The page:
I Don’t Know How to Finish

I Can’t Believe it! I’ve written a book! I’ve created people who ran around and did things, loved each other, hated each other, saved each other from danger. I love them ALL! Yesss! But I can’t seem to stop going back into their lives and “fixing” this and “fixing” that. Just in case. Two posts ago (“Blame it on Writer’s Block”), I wrote: We need to choose one story/book/article and be faithful to it until the end. When we getRead more

Surprise! Surprise!

In the old days of Saturday afternoon Western movies, the Cavalry would often arrive at the last moment to save the day. de·us ex ma·chi·na (dāəs eks ˈmäkənə,ˌdāəs eks ˈmakənə/); noun an unexpected power or event saving a seemingly hopeless situation, especially as a contrived plot device in a play or novel. (“We” don’t do that in our writing, do we?) There’s nothing as wonderful as a surprise ending whether it’s in a movie, a story, a book or aRead more

Not Enough Novel for a Novel?

Writing too many words as discussed in my most recent Post can have its benefits. But what if we need a specific length and don’t have enough words to fill that requirement? Develop a story or two to weave in. Make them form a “rope” or a “braid” toward the end. Trim off the “ends” (literally!) until only the Protagonist is left then have him/her ride off into the sunset. ta-da The End How Am I Going to Do That?Read more

Be Kind to Your Critters

Be Nice to Your Readers Don’t make loveable anybody you’re planning to kill off in the first few pages. A reader won’t trust you anymore, and a reader has to be able to trust you in order to suspend disbelief. And to read the rest of the story. Along the same lines, try not to kill off the family pet unless you’re dealing with a really despicable antagonist. The term “bunny boiler” has come into use on Inter­net dating sitesRead more

Don’t Stalk Your Characters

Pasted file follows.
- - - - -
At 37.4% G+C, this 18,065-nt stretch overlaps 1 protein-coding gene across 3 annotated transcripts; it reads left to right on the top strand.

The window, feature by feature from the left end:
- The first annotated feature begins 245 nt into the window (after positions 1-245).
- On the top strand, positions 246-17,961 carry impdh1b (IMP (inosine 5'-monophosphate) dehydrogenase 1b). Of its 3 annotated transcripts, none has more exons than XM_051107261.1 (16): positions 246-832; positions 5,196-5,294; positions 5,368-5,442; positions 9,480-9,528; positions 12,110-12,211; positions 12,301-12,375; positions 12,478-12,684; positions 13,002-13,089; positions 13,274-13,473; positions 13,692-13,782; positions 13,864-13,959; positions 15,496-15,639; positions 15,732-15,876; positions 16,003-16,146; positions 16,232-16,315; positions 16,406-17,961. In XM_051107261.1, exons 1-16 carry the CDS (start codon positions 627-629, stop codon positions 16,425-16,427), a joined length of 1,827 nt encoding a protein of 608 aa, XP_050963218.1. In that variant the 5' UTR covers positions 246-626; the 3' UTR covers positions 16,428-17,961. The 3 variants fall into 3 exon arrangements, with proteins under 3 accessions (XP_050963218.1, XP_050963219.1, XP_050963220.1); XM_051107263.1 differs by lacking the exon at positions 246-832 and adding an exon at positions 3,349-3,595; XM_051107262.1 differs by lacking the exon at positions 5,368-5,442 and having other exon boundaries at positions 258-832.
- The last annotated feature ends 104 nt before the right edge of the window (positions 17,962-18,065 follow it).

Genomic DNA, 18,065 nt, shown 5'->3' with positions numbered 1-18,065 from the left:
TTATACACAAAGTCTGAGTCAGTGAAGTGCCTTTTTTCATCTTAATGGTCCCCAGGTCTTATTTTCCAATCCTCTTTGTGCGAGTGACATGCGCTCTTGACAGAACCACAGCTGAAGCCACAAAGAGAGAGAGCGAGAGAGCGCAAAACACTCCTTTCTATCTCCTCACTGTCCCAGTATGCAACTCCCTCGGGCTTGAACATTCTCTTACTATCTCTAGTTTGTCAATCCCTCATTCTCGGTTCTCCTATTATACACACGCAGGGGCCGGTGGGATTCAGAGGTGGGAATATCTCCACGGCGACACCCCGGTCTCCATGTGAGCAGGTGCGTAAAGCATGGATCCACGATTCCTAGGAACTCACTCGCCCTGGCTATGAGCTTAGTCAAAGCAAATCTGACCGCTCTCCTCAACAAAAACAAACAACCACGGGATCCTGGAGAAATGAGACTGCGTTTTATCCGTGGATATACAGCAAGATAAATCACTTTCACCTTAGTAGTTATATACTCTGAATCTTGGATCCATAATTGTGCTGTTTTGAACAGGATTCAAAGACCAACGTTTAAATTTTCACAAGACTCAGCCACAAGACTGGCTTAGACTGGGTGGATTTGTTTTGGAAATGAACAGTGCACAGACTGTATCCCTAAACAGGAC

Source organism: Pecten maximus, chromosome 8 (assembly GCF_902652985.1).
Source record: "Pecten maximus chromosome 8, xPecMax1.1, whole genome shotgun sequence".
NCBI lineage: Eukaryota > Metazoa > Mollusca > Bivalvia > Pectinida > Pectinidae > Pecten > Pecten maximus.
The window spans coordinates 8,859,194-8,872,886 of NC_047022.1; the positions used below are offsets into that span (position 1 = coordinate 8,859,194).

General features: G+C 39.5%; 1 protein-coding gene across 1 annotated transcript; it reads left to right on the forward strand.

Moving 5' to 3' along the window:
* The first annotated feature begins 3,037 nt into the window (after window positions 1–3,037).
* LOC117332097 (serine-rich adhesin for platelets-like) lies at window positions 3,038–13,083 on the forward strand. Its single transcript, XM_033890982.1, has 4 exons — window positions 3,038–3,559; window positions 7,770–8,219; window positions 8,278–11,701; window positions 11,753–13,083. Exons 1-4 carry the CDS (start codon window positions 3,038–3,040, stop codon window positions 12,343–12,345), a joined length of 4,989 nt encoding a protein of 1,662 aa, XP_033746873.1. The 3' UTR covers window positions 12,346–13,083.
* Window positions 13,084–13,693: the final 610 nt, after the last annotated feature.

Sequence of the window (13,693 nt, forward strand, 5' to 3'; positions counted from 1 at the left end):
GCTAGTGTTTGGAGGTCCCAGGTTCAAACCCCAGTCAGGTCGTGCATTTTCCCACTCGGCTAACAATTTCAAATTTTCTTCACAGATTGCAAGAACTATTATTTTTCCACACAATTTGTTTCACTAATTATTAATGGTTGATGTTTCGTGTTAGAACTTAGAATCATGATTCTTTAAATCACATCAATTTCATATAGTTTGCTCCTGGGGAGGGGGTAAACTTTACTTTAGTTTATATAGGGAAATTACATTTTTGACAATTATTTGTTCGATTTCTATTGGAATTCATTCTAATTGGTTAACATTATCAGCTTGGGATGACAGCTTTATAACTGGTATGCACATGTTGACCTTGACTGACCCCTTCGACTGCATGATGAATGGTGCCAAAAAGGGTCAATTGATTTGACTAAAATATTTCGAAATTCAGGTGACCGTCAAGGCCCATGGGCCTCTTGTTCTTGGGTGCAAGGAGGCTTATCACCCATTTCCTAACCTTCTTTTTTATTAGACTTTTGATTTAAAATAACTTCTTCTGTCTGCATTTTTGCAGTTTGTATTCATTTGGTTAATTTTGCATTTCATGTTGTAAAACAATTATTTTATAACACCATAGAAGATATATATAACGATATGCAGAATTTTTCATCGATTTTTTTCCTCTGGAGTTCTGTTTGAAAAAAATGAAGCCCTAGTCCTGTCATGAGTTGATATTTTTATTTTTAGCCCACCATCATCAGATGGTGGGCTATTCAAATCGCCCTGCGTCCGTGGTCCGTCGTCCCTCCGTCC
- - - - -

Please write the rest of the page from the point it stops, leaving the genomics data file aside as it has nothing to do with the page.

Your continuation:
Let’s ensure that our major characters live out their own lives while we observe, read their minds, and record. However … we must not: follow their every single move; look in the mirror with them; go to the toilet with them (unless it’s to see something unfortunate like blood in the urine or crabs in the pubic hair); go shopping with them — unless it’s to purchase a gun, rat poison, the wrong flowers (or flowers on the wrong day).Read more

Describe without Details

Place We may describe a scene or a background to develop an atmosphere, a feel for the scene we are writing, but we must maintain restraint. Pages and pages on the colour of trees and long winding roads, etc., are no longer de rigueur in novels — except in literature class. Let us eschew the hell out of doing this, even for gothic novels. Marcel St-Amand, author of the Lemon Ultra action-adventure series, is a master at providing just enoughRead more

Using Backstory without Using It

The importance of backstory cannot be overemphasized. It’s a real joy when we create a character that comes alive and starts going her own way, thinking on her own, and making decisions. When it happens, we can pat ourselves on the back. What is backstory? It’s everything we (author) know about our character that never makes it into the final product. Because? It has nothing to do with the current story. Why bother with it then? The more backstory weRead more

An Opinion for EVERY Character

EVERY character has an attitude. An author MUST show this through Action and Dialogue. Or Action Alone, never dialogue alone. Why? Mere chatter is not an attitude. We need to throw some body language into it. Every character has an opinion about what’s going on. Even the bystanders. Let the reader see it. Perhaps … A smarmy look from an Extra (or equivalent) in a crowd. The stereotype is the gum-snapping, confrontational waitress with a hand on one hip (let’sRead more

No Loose Threads

Bread crumbs. Loose threads. = Food? Clothing? Food, water, shelter, clothing, “love”: the necessities of life. These necessities keep our story characters alive, too. Not only must we weave threads of stories and substories throughout our works (generally, only one story per short story though), but we must clothe our characters as well with those threads of story and substory. (I’ll cover more about clothing characters in my next post: “An Opinion for EVERY Character”.) Threads are important. (But notRead more

Leaving Bread Crumbs

The other day, while working on Refuge in l’Acadie (the second book in my Kesk8a series), my Muse suggested an interesting twist. I said to myself (I think I even said it out loud!): “Ooh yes! Like. Like.” This meant I had to go back into the story and tuck a bread crumb in early and I did this with great delight. (I thank the Goddess of Cyberspace for inspiring the computer. It makes it so much easier to addRead more